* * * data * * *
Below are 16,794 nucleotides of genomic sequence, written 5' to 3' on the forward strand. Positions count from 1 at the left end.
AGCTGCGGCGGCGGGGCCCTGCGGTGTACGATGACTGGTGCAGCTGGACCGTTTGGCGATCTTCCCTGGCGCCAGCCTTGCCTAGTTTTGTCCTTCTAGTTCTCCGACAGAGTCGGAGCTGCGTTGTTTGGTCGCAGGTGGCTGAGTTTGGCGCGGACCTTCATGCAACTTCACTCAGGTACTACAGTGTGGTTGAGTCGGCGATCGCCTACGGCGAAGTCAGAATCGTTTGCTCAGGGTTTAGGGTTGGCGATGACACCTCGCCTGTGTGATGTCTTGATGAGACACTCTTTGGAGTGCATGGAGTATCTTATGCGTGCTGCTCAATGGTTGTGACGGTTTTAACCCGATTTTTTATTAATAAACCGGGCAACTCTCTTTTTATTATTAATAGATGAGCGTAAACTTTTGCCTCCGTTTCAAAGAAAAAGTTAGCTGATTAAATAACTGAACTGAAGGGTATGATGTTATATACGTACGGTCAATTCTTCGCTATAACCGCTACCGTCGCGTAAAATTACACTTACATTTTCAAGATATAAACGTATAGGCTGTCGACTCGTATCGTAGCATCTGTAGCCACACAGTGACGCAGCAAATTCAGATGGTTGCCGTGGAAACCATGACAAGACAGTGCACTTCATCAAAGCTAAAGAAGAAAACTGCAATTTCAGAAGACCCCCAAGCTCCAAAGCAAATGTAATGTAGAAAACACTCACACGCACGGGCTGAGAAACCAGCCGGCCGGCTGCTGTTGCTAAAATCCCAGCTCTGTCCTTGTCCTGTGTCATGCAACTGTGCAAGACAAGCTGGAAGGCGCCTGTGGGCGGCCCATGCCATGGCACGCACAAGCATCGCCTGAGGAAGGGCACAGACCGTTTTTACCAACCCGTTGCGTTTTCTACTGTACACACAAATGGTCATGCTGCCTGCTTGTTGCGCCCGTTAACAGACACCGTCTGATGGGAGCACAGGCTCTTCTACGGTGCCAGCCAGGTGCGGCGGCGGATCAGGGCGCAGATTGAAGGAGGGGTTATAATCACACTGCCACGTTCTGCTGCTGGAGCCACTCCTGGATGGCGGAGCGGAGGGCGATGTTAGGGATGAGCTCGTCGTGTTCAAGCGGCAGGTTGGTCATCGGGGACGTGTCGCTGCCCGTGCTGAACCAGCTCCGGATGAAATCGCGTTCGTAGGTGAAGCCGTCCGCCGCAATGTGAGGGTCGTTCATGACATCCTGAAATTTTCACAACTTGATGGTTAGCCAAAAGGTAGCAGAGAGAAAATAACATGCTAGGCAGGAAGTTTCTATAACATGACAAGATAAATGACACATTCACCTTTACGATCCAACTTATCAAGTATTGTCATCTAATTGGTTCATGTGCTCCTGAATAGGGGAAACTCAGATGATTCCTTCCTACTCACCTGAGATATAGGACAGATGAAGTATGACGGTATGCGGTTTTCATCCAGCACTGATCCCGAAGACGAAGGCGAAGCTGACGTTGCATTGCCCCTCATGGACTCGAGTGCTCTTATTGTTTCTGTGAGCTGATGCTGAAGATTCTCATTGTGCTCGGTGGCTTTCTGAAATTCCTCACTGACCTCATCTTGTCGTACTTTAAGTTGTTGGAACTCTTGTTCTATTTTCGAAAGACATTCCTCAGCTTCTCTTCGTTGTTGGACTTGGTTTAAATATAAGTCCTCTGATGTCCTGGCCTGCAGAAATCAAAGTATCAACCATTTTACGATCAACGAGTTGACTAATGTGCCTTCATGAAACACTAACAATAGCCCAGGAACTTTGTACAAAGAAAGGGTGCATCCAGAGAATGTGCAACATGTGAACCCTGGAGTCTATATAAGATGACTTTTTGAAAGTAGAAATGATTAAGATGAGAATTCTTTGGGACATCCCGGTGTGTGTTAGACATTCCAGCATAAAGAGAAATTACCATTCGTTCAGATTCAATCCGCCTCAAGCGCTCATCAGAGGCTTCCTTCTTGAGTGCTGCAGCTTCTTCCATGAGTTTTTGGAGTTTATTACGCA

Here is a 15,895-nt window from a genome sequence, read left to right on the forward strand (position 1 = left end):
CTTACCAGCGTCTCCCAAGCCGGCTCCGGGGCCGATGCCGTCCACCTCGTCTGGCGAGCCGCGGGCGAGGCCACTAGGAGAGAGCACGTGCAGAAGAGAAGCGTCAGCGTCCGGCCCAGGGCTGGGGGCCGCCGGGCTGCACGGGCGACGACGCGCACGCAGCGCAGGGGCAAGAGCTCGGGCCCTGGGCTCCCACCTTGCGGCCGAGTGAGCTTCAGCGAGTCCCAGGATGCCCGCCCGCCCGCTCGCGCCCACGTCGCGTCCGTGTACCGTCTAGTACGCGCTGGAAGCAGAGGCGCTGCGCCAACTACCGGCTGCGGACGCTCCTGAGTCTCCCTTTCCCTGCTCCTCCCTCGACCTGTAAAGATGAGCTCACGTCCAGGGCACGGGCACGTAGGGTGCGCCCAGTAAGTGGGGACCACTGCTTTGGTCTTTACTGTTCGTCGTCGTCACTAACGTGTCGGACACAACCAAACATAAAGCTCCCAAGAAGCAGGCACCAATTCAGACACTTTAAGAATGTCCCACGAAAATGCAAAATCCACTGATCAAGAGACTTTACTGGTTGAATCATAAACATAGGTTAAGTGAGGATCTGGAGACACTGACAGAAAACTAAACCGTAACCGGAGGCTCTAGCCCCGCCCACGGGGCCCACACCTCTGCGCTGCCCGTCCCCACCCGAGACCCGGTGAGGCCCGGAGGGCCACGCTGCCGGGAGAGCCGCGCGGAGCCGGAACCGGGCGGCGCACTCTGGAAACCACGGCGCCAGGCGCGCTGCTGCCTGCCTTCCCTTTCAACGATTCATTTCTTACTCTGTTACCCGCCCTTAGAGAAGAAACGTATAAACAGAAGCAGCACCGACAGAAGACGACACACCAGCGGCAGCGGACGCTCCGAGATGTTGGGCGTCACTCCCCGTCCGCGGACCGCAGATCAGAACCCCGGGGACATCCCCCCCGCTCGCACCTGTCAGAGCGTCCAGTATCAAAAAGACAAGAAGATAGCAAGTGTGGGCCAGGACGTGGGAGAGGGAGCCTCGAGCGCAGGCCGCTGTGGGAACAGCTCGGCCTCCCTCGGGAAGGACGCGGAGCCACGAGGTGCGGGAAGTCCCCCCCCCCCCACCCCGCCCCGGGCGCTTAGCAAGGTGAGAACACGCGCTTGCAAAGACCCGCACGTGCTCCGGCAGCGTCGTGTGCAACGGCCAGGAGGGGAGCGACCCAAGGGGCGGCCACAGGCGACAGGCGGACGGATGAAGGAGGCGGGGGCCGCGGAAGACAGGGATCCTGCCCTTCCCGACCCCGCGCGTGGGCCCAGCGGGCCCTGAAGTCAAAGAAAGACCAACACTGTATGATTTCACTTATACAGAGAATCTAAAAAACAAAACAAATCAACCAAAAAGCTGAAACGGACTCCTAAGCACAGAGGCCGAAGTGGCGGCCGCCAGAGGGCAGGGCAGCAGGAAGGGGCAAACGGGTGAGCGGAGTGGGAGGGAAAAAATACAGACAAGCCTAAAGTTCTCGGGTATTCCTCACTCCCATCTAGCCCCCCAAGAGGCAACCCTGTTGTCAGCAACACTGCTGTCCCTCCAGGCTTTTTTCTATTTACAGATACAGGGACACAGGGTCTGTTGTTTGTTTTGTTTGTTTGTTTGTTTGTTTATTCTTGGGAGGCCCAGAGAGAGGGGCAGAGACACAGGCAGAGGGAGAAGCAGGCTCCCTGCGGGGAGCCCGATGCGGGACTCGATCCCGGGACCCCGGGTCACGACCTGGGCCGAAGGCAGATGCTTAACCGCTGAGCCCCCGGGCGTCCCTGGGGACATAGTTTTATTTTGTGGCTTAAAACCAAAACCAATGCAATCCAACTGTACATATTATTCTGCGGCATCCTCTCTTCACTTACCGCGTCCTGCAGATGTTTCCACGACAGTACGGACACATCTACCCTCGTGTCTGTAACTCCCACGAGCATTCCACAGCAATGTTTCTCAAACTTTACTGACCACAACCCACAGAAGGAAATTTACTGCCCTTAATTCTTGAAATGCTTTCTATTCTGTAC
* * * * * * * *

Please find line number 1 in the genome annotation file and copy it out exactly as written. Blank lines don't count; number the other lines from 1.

Below are 16,794 nucleotides of genomic sequence, written 5' to 3' on the forward strand. Positions count from 1 at the left end.